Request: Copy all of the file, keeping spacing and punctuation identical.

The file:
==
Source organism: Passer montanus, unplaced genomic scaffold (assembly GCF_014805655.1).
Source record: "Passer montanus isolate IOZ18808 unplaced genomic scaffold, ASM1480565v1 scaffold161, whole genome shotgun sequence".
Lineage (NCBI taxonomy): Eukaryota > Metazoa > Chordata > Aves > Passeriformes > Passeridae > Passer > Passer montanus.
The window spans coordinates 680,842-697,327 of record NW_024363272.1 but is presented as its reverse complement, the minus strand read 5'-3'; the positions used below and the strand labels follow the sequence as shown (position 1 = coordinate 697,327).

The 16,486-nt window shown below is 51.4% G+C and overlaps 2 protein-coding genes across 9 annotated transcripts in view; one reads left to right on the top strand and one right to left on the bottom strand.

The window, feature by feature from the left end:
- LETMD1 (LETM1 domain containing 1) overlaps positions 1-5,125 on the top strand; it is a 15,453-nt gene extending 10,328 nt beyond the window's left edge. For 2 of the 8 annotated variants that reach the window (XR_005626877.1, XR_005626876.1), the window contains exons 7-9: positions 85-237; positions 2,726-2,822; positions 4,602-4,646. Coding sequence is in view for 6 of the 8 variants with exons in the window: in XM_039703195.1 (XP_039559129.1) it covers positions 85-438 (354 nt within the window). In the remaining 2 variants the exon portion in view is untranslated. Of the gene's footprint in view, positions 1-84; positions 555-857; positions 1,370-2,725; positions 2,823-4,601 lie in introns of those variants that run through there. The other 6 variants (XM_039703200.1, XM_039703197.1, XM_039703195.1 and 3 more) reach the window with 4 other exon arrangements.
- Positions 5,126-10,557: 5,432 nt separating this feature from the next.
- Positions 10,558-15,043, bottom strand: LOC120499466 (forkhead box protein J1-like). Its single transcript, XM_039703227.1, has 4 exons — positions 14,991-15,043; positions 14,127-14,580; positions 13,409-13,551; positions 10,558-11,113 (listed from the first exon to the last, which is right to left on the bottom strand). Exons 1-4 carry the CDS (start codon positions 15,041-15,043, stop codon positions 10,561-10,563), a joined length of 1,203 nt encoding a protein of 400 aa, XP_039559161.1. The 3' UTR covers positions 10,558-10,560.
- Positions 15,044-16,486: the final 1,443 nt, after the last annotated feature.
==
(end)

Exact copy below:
Source organism: Passer montanus, unplaced genomic scaffold (assembly GCF_014805655.1).
Source record: "Passer montanus isolate IOZ18808 unplaced genomic scaffold, ASM1480565v1 scaffold161, whole genome shotgun sequence".
Lineage (NCBI taxonomy): Eukaryota > Metazoa > Chordata > Aves > Passeriformes > Passeridae > Passer > Passer montanus.
The window spans coordinates 680,842-697,327 of record NW_024363272.1 but is presented as its reverse complement, the minus strand read 5'-3'; the positions used below and the strand labels follow the sequence as shown (position 1 = coordinate 697,327).

The 16,486-nt window shown below is 51.4% G+C and overlaps 2 protein-coding genes across 9 annotated transcripts in view; one reads left to right on the top strand and one right to left on the bottom strand.

The window, feature by feature from the left end:
- LETMD1 (LETM1 domain containing 1) overlaps positions 1-5,125 on the top strand; it is a 15,453-nt gene extending 10,328 nt beyond the window's left edge. For 2 of the 8 annotated variants that reach the window (XR_005626877.1, XR_005626876.1), the window contains exons 7-9: positions 85-237; positions 2,726-2,822; positions 4,602-4,646. Coding sequence is in view for 6 of the 8 variants with exons in the window: in XM_039703195.1 (XP_039559129.1) it covers positions 85-438 (354 nt within the window). In the remaining 2 variants the exon portion in view is untranslated. Of the gene's footprint in view, positions 1-84; positions 555-857; positions 1,370-2,725; positions 2,823-4,601 lie in introns of those variants that run through there. The other 6 variants (XM_039703200.1, XM_039703197.1, XM_039703195.1 and 3 more) reach the window with 4 other exon arrangements.
- Positions 5,126-10,557: 5,432 nt separating this feature from the next.
- Positions 10,558-15,043, bottom strand: LOC120499466 (forkhead box protein J1-like). Its single transcript, XM_039703227.1, has 4 exons — positions 14,991-15,043; positions 14,127-14,580; positions 13,409-13,551; positions 10,558-11,113 (listed from the first exon to the last, which is right to left on the bottom strand). Exons 1-4 carry the CDS (start codon positions 15,041-15,043, stop codon positions 10,561-10,563), a joined length of 1,203 nt encoding a protein of 400 aa, XP_039559161.1. The 3' UTR covers positions 10,558-10,560.
- Positions 15,044-16,486: the final 1,443 nt, after the last annotated feature.